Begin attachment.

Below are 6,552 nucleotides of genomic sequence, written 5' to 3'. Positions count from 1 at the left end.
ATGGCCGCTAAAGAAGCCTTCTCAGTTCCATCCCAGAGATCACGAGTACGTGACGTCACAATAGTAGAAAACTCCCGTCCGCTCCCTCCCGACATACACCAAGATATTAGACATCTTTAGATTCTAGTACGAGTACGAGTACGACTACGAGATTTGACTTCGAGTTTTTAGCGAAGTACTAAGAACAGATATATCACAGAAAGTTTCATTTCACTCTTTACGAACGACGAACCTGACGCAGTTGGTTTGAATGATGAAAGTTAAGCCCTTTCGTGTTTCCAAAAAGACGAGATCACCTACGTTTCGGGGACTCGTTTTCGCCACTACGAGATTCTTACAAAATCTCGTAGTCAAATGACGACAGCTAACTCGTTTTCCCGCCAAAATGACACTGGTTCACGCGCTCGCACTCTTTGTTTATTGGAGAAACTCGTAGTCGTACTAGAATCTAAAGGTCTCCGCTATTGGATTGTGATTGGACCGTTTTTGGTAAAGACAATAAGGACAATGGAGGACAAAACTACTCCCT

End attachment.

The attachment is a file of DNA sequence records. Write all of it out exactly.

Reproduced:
Below are 6,552 nucleotides of genomic sequence, written 5' to 3'. Positions count from 1 at the left end.
ATGGCCGCTAAAGAAGCCTTCTCAGTTCCATCCCAGAGATCACGAGTACGTGACGTCACAATAGTAGAAAACTCCCGTCCGCTCCCTCCCGACATACACCAAGATATTAGACATCTTTAGATTCTAGTACGAGTACGAGTACGACTACGAGATTTGACTTCGAGTTTTTAGCGAAGTACTAAGAACAGATATATCACAGAAAGTTTCATTTCACTCTTTACGAACGACGAACCTGACGCAGTTGGTTTGAATGATGAAAGTTAAGCCCTTTCGTGTTTCCAAAAAGACGAGATCACCTACGTTTCGGGGACTCGTTTTCGCCACTACGAGATTCTTACAAAATCTCGTAGTCAAATGACGACAGCTAACTCGTTTTCCCGCCAAAATGACACTGGTTCACGCGCTCGCACTCTTTGTTTATTGGAGAAACTCGTAGTCGTACTAGAATCTAAAGGTCTCCGCTATTGGATTGTGATTGGACCGTTTTTGGTAAAGACAATAAGGACAATGGAGGACAAAACTACTCCCT